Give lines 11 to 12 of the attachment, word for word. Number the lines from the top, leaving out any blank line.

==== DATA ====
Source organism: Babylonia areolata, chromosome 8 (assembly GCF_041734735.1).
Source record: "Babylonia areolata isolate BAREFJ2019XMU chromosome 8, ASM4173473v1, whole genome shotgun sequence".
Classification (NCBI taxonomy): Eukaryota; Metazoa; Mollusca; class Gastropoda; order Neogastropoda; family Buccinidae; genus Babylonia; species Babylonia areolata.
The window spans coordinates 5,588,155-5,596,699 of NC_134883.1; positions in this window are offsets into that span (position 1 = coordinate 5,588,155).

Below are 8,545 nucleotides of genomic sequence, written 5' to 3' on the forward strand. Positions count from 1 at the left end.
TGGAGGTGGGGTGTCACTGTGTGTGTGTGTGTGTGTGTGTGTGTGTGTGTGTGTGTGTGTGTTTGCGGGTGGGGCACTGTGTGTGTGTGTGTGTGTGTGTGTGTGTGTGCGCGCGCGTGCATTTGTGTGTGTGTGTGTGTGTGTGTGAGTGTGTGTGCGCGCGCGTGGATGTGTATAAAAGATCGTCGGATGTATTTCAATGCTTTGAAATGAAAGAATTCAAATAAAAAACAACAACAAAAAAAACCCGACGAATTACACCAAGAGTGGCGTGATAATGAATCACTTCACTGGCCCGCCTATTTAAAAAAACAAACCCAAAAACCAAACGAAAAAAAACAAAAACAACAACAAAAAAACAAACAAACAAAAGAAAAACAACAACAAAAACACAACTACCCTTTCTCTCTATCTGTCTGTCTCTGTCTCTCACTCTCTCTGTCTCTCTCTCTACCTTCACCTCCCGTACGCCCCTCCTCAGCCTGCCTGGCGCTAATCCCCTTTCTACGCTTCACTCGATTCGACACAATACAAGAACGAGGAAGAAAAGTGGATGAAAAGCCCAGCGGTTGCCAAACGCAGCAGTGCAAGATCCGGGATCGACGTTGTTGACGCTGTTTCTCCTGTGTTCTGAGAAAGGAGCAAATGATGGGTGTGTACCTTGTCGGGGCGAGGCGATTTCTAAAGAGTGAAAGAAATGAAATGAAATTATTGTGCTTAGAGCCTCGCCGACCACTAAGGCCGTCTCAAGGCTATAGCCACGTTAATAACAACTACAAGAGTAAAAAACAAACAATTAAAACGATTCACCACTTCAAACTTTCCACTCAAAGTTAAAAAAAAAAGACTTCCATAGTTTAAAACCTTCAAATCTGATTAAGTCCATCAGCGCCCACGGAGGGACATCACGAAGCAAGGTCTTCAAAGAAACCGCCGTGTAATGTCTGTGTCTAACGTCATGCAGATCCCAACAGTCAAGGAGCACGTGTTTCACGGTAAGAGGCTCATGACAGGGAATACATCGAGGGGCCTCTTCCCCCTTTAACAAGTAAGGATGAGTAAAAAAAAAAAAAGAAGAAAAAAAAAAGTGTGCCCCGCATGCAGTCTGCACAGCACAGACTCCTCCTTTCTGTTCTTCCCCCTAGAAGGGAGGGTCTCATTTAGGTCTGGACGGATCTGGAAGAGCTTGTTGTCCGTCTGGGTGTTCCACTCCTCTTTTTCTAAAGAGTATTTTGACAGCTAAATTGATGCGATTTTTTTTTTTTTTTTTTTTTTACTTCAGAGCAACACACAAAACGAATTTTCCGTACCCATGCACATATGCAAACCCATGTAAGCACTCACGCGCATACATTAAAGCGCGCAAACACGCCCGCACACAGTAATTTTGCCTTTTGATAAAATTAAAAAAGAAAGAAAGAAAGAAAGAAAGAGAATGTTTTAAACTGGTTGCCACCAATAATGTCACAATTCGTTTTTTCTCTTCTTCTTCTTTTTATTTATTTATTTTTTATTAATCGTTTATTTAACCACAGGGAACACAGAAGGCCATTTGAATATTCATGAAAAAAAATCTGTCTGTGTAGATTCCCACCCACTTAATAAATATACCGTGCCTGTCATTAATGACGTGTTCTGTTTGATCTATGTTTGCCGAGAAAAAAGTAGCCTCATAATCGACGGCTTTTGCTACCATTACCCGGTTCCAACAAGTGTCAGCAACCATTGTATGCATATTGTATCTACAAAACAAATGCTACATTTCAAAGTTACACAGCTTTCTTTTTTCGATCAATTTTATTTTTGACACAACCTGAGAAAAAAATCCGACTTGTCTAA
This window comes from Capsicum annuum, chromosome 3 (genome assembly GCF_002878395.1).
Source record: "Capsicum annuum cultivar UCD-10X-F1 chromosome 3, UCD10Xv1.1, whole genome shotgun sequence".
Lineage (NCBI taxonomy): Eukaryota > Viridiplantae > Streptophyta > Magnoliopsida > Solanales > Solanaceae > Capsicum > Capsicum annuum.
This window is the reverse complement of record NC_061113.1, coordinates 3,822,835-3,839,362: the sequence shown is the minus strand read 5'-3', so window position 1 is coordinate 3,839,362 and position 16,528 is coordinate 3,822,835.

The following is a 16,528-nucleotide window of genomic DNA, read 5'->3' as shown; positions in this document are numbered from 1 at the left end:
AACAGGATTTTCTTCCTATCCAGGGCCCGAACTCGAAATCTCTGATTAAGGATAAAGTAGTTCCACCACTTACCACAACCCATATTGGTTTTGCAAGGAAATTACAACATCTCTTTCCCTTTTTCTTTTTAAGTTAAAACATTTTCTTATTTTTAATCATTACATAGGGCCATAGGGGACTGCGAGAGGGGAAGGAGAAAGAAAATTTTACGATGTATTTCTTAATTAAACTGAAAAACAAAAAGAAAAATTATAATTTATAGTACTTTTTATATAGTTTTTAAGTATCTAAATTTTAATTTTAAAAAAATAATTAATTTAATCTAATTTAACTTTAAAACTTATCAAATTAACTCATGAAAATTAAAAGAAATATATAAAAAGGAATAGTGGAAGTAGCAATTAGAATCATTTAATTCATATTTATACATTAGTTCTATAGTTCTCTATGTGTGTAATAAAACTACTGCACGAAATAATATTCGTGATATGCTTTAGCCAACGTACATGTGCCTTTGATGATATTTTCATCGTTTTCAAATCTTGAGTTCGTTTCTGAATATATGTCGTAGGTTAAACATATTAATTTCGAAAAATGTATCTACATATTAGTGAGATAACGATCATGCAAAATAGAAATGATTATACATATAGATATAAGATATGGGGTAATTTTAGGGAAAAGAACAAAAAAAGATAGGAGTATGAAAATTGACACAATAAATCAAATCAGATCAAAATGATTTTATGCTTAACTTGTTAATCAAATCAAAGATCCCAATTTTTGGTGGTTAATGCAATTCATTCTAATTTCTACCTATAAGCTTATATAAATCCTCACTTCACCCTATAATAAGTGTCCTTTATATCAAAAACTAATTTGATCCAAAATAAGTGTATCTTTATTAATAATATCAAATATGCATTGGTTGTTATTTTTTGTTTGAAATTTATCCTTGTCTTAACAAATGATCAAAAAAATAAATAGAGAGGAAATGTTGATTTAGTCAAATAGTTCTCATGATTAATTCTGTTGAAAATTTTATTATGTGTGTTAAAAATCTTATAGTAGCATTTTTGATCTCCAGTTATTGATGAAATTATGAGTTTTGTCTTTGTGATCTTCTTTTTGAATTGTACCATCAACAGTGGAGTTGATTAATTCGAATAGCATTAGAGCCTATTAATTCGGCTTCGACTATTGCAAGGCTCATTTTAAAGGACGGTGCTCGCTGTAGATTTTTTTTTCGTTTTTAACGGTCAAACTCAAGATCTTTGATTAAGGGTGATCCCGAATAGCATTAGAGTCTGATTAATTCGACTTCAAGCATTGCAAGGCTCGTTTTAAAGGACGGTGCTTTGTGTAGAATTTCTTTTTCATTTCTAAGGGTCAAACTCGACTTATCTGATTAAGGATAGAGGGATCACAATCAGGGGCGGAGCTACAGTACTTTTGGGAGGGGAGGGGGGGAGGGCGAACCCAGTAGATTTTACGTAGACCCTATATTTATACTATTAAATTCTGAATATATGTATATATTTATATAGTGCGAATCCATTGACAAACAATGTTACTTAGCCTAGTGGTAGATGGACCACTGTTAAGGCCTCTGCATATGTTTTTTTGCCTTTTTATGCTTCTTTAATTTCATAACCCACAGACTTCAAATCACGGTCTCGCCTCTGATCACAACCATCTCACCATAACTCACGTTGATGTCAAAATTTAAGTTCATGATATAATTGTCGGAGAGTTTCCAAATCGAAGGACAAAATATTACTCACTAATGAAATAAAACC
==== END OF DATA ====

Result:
The following is a 16,528-nucleotide window of genomic DNA, read 5'->3' as shown; positions in this document are numbered from 1 at the left end:
AACAGGATTTTCTTCCTATCCAGGGCCCGAACTCGAAATCTCTGATTAAGGATAAAGTAGTTCCACCACTTACCACAACCCATATTGGTTTTGCAAGGAAATTACAACATCTCTTTCCCTTTTTCTTTTTAAGTTAAAACATTTTCTTATTTTTAATCATTACATAGGGCCATAGGGGACTGCGAGAGGGGAAGGAGAAAGAAAATTTTACGATGTATTTCTTAATTAAACTGAAAAACAAAAAGAAAAATTATAATTTATAGTACTTTTTATATAGTTTTTAAGTATCTAAATTTTAATTTTAAAAAAATAATTAATTTAATCTAATTTAACTTTAAAACTTATCAAATTAACTCATGAAAATTAAAAGAAATATATAAAAAGGAATAGTGGAAGTAGCAATTAGAATCATTTAATTCATATTTATACATTAGTTCTATAGTTCTCTATGTGTGTAATAAAACTACTGCACGAAATAATATTCGTGATATGCTTTAGCCAACGTACATGTGCCTTTGATGATATTTTCATCGTTTTCAAATCTTGAGTTCGTTTCTGAATATATGTCGTAGGTTAAACATATTAATTTCGAAAAATGTATCTACATATTAGTGAGATAACGATCATGCAAAATAGAAATGATTATACATATAGATATAAGATATGGGGTAATTTTAGGGAAAAGAACAAAAAAAGATAGGAGTATGAAAATTGACACAATAAATCAAATCAGATCAAAATGATTTTATGCTTAACTTGTTAATCAAATCAAAGATCCCAATTTTTGGTGGTTAATGCAATTCATTCTAATTTCTACCTATAAGCTTATATAAATCCTCACTTCACCCTATAATAAGTGTCCTTTATATCAAAAACTAATTTGATCCAAAATAAGTGTATCTTTATTAATAATATCAAATATGCATTGGTTGTTATTTTTTGTTTGAAATTTATCCTTGTCTTAACAAATGATCAAAAAAATAAATAGAGAGGAAATGTTGATTTAGTCAAATAGTTCTCATGATTAATTCTGTTGAAAATTTTATTATGTGTGTTAAAAATCTTATAGTAGCATTTTTGATCTCCAGTTATTGATGAAATTATGAGTTTTGTCTTTGTGATCTTCTTTTTGAATTGTACCATCAACAGTGGAGTTGATTAATTCGAATAGCATTAGAGCCTATTAATTCGGCTTCGACTATTGCAAGGCTCATTTTAAAGGACGGTGCTCGCTGTAGATTTTTTTTTCGTTTTTAACGGTCAAACTCAAGATCTTTGATTAAGGGTGATCCCGAATAGCATTAGAGTCTGATTAATTCGACTTCAAGCATTGCAAGGCTCGTTTTAAAGGACGGTGCTTTGTGTAGAATTTCTTTTTCATTTCTAAGGGTCAAACTCGACTTATCTGATTAAGGATAGAGGGATCACAATCAGGGGCGGAGCTACAGTACTTTTGGGAGGGGAGGGGGGGAGGGCGAACCCAGTAGATTTTACGTAGACCCTATATTTATACTATTAAATTCTGAATATATGTATATATTTATATAGTGCGAATCCATTGACAAACAATGTTACTTAGCCTAGTGGTAGATGGACCACTGTTAAGGCCTCTGCATATGTTTTTTTGCCTTTTTATGCTTCTTTAATTTCATAACCCACAGACTTCAAATCACGGTCTCGCCTCTGATCACAACCATCTCACCATAACTCACGTTGATGTCAAAATTTAAGTTCATGATATAATTGTCGGAGAGTTTCCAAATCGAAGGACAAAATATTACTCACTAATGAAATAAAACC